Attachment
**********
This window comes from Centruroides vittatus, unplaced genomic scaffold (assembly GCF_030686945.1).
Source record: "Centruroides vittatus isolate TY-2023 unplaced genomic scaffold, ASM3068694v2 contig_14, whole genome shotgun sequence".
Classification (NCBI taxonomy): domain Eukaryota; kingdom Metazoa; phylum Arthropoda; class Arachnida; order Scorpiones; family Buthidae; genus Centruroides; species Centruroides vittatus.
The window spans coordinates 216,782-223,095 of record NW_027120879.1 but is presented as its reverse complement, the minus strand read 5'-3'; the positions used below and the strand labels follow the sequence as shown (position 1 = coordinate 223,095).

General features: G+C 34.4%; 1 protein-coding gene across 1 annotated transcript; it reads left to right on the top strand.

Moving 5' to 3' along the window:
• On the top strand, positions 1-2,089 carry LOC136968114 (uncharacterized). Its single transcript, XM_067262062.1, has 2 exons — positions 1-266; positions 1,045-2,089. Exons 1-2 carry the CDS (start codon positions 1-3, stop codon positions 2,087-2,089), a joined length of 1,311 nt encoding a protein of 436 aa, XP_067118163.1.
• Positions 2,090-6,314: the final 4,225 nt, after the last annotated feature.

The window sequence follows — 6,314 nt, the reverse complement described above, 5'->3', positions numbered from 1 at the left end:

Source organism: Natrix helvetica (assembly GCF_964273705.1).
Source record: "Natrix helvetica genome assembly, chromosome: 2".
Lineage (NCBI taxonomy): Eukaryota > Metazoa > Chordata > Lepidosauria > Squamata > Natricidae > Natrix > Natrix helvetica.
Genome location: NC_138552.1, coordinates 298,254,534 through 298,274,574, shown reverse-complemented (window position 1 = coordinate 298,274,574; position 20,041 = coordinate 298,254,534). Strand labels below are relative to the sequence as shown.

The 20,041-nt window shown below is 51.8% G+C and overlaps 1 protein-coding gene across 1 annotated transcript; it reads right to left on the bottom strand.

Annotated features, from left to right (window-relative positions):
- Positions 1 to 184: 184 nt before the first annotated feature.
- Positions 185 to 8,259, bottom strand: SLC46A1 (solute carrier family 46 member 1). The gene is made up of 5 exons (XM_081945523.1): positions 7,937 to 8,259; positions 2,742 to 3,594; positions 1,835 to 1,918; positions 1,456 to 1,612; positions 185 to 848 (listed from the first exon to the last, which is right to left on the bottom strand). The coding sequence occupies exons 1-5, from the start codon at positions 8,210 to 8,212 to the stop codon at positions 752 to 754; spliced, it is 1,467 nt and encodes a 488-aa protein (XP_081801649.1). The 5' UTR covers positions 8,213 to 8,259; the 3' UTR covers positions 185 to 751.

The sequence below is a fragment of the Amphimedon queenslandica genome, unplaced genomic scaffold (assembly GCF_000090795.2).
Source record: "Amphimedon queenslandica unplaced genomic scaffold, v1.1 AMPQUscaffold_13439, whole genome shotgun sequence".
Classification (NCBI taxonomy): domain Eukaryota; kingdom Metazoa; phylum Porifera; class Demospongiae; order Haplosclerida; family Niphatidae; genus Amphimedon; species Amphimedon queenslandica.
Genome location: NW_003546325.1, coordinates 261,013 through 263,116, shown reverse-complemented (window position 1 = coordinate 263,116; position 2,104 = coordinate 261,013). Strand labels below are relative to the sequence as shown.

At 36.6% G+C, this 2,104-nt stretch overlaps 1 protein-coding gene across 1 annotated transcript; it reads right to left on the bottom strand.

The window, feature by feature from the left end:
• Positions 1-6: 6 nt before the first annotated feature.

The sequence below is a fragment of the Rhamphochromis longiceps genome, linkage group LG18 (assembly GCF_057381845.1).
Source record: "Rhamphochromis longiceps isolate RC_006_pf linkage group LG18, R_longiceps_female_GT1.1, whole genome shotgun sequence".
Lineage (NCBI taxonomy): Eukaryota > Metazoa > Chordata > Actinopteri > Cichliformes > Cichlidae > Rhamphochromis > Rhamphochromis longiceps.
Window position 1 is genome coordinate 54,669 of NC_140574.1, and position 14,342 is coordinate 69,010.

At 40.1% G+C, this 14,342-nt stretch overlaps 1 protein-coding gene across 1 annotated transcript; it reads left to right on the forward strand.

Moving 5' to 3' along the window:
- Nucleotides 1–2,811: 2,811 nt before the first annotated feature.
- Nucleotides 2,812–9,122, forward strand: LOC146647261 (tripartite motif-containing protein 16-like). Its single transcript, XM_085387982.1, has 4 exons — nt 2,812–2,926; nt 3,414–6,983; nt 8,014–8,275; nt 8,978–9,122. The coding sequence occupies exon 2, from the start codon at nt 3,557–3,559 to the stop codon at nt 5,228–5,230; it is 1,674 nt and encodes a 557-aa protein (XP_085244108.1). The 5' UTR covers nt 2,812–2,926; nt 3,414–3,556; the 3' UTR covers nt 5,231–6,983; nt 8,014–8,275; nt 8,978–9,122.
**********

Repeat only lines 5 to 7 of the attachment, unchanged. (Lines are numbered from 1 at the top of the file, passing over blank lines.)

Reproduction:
General features: G+C 34.4%; 1 protein-coding gene across 1 annotated transcript; it reads left to right on the top strand.

Moving 5' to 3' along the window:
• On the top strand, positions 1-2,089 carry LOC136968114 (uncharacterized). Its single transcript, XM_067262062.1, has 2 exons — positions 1-266; positions 1,045-2,089. Exons 1-2 carry the CDS (start codon positions 1-3, stop codon positions 2,087-2,089), a joined length of 1,311 nt encoding a protein of 436 aa, XP_067118163.1.